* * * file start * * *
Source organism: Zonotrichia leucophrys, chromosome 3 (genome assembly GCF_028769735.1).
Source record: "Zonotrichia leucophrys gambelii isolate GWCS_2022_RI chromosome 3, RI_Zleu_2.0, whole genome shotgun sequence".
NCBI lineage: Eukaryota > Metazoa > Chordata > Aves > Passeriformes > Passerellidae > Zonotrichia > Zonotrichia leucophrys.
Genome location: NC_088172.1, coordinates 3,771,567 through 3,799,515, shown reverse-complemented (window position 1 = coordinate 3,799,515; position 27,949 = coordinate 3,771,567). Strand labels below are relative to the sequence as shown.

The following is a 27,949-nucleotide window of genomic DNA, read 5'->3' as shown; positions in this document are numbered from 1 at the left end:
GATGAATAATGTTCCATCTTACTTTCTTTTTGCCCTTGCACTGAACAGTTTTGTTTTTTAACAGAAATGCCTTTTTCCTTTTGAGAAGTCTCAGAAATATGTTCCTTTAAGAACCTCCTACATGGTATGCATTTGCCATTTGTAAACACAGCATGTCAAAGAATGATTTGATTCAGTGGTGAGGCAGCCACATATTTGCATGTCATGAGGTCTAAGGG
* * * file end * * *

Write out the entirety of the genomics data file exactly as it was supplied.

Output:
Source organism: Zonotrichia leucophrys, chromosome 3 (genome assembly GCF_028769735.1).
Source record: "Zonotrichia leucophrys gambelii isolate GWCS_2022_RI chromosome 3, RI_Zleu_2.0, whole genome shotgun sequence".
NCBI lineage: Eukaryota > Metazoa > Chordata > Aves > Passeriformes > Passerellidae > Zonotrichia > Zonotrichia leucophrys.
Genome location: NC_088172.1, coordinates 3,771,567 through 3,799,515, shown reverse-complemented (window position 1 = coordinate 3,799,515; position 27,949 = coordinate 3,771,567). Strand labels below are relative to the sequence as shown.

The following is a 27,949-nucleotide window of genomic DNA, read 5'->3' as shown; positions in this document are numbered from 1 at the left end:
GATGAATAATGTTCCATCTTACTTTCTTTTTGCCCTTGCACTGAACAGTTTTGTTTTTTAACAGAAATGCCTTTTTCCTTTTGAGAAGTCTCAGAAATATGTTCCTTTAAGAACCTCCTACATGGTATGCATTTGCCATTTGTAAACACAGCATGTCAAAGAATGATTTGATTCAGTGGTGAGGCAGCCACATATTTGCATGTCATGAGGTCTAAGGG